After the storm had passed (and we’d rescued the tomato plants that had been knocked over,) I sat J down to tell him about tornados and why we need to sit in his TV room to be safer.  J’s view of the world is different from ours.  His bubble is multifaceted, multicolored, multi-textured, but it has very little to do with the other bubble, the outside one…the one we manage, deal with, handle, convey to him.  There are things he just doesn’t grasp, even if they are important, crucial, essential.  The Wizard of Oz is a magical adventure that starts with a tornado…J probably thinks “hey, guys, that sounds like fun…you go right ahead and do that while I sort my movies in private.”

My dad’s system won’t work this time.  Think, think, THINK!!!!



The not-so-cute or uplifting list…

From time to time you see online one of those “what parents of children in the Spectrum want you to know.”  I’ve read them all.  I agree with some of the stuff on there; we want you to know our children are not unintelligent, unaware of what is being said about them, blah, blah, blah.  That is a blah, blah, blah from a place of love and respect.  I don’t want you to think I don’t appreciate what people are trying to do with these lists and essays.

There’s stuff I’d like people to know about J, he of the firm placement in the Autism Spectrum, that doesn’t quite “fit” the usual pattern of these lists.

  1.  J is a pain in the ass.  I love him, but this is true.  When J wants what he wants, J is a total hard-ass about it, and it’s only through the lavish dispensing of patience and firm negotiation that we can get him to not be a total asshole about things he wants NOW.
  2. When J doesn’t like you, he will NEVER like you.  He will, at best, tolerate your presence, but he will not last very long, and he will make sure you KNOW he doesn’t like you.
  3. We will say “oh, it’s only he gets used to you.”  We will be lying.
  4. J’s concept of privacy does not extend to other people.  He WILL walk into the bathroom while you’re on the toilet, and he will rush you to finish.
  5. Yeah, he knows how to unlock the dinky indoor locks with a butter knife. He will also use his thumbnail.
  6. While incapable of reading a calendar or understanding the concept of time, J will know when it’s not a day for Dada to be home.  If we look too relaxed while having our coffee and watching Reading Rainbow (don’t judge us…the news was too stressful so we got rid of cable and LeVar Burton makes us happy,) J will get irritated, march upstairs, pick an outfit for Dada to wear to work, and then unceremoniously hand him the can of shaving foam.  This is, in J’s world, the equivalent of handing the Black Spot, or a fish wrapped in newspaper.  It’s an announcement.  It’s an ultimatum.
  7. J’s sartorial sense is either very good, or he has memorized Dada’s work combos over the years.  He never picks anything that clashes or looks like it’s meant to be worn for an occasion other than work.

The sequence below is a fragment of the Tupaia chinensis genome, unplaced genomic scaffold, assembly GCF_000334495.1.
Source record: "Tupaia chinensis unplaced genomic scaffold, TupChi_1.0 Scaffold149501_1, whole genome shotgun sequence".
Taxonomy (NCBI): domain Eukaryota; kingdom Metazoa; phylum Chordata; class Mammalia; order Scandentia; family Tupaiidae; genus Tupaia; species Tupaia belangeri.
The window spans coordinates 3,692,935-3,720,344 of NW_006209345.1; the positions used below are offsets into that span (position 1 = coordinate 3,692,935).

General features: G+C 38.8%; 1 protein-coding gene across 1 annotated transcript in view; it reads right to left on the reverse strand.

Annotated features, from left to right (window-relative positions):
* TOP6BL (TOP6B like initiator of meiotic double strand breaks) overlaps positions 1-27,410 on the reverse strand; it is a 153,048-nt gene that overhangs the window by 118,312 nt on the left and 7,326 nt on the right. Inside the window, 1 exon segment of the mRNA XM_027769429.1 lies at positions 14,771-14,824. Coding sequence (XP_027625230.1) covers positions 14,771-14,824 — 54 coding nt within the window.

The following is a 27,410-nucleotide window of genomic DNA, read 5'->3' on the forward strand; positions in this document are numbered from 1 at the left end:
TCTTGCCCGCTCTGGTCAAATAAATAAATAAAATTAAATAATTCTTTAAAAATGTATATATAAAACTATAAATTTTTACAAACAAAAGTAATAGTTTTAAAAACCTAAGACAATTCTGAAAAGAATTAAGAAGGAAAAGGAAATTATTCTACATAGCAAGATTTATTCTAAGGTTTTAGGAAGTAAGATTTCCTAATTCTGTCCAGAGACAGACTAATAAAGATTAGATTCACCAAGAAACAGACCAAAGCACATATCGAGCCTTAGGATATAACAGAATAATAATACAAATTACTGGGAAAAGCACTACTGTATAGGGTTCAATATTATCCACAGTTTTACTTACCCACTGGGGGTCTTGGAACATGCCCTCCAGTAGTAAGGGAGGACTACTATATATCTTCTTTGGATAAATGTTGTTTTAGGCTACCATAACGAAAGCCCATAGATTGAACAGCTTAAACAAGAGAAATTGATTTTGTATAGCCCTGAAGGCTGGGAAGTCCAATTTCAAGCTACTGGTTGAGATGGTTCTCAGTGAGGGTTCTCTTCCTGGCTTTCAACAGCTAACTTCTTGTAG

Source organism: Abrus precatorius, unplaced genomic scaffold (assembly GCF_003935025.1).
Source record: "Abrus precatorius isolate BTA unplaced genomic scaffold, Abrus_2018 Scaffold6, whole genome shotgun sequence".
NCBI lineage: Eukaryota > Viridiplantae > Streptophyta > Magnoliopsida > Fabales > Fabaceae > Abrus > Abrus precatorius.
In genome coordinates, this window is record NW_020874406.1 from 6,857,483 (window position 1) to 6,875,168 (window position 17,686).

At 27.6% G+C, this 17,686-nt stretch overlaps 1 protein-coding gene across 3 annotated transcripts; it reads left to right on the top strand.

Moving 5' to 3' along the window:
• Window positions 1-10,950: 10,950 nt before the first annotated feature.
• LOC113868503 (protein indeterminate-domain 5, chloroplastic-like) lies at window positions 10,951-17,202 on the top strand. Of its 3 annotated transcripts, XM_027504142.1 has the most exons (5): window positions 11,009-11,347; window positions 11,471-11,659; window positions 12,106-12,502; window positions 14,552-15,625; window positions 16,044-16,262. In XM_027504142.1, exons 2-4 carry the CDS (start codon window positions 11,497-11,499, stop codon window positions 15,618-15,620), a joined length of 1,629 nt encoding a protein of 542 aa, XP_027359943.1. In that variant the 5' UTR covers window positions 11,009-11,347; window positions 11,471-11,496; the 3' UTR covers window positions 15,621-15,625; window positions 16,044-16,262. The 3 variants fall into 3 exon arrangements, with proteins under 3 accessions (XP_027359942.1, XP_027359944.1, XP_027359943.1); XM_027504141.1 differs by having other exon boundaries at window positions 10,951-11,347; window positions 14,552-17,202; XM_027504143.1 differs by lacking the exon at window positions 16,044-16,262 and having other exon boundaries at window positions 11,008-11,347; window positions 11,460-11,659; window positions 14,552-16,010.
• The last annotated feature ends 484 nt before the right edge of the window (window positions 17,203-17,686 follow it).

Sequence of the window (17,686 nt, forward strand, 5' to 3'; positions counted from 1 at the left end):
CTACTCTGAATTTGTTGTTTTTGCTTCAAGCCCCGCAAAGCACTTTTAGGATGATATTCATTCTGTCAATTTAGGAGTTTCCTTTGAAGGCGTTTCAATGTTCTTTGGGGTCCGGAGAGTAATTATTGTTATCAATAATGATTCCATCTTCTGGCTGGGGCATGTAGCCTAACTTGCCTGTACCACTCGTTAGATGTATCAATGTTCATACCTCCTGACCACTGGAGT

8. If J doesn’t want to go out, J will not go out.  You can tempt him with anything you can imagine, but he will not budge.  Even if you’ve made plans and are really excited about them, you will find yourself with egg on your face…the kid will not budge.  He’s not interested in making US happy; he just wants to be happy.  If that means he gets to screw us out of an outing, so be it.
  9. J’s single-mindedness can be truly irritating.  This is made worse by the fact that, at times, he refuses to communicate when he’s obsessing about something.
  10. There are moments when being J’s parent is truly exhausting, and we yell at each other because we cannot yell at him.
  11. Some of the quirks can really drive us nuts.  The flicking of the fingers.  The tapping of the head.  The band-aids.  The turning the lights on and off three times, disorienting us old people who tend to suffer from vertigo…
  12. J cannot abide seeing the cell phone charging.  It has to be putawayputawayputawaynownownownow…  At least he doesn’t do it while out and about to other people…

The truth, and I know this sounds horrible, is that he pisses us off once in a while.  Like him, we have our good and bad days, and there are times when we are just not in the mood to do what has to be done.  We still have to do it.  We do it while gritting our teeth.  We do it while cussing under our breaths.  J knows when we’re angry.  I think it’s fair that he knows, even if he cannot always understand it.  I think that J deserves to know that he is as much of a human as we are, and that these difficult interactions are part and parcel of the whole gig.

J is persnickety.  J is demanding.  J is obsessive compulsive, and annoying.  He wants attention, and then he doesn’t.  He wants affection, and then he doesn’t.  He is careless with us; he loses his patience with us (sometimes very quickly and for no apparent reason,) and he hurts our feelings.  He always thinks he’s right, until he realizes he’s been wrong, and then he quickly forgets it.

We don’t know, for a fact, that J loves us.  That’s the nastiest bit of all.  We know he is used to us; we know he feels close to us.  We know that J recognizes us, and he feels bad when we’re upset or sad because of him.  We know he loves to hug us, and he likes our fish kisses and displays of affection.  We know that he trusts us, and that he likes -for the most part- having us around.  Does that mean he loves us?  I could go into the whole Fiddler on the Roof/Tevye and Golde thing and sing “Do You Love Me?”  I could argue that love is different things to different people, and that to J it is something along the lines of what we see from him every day.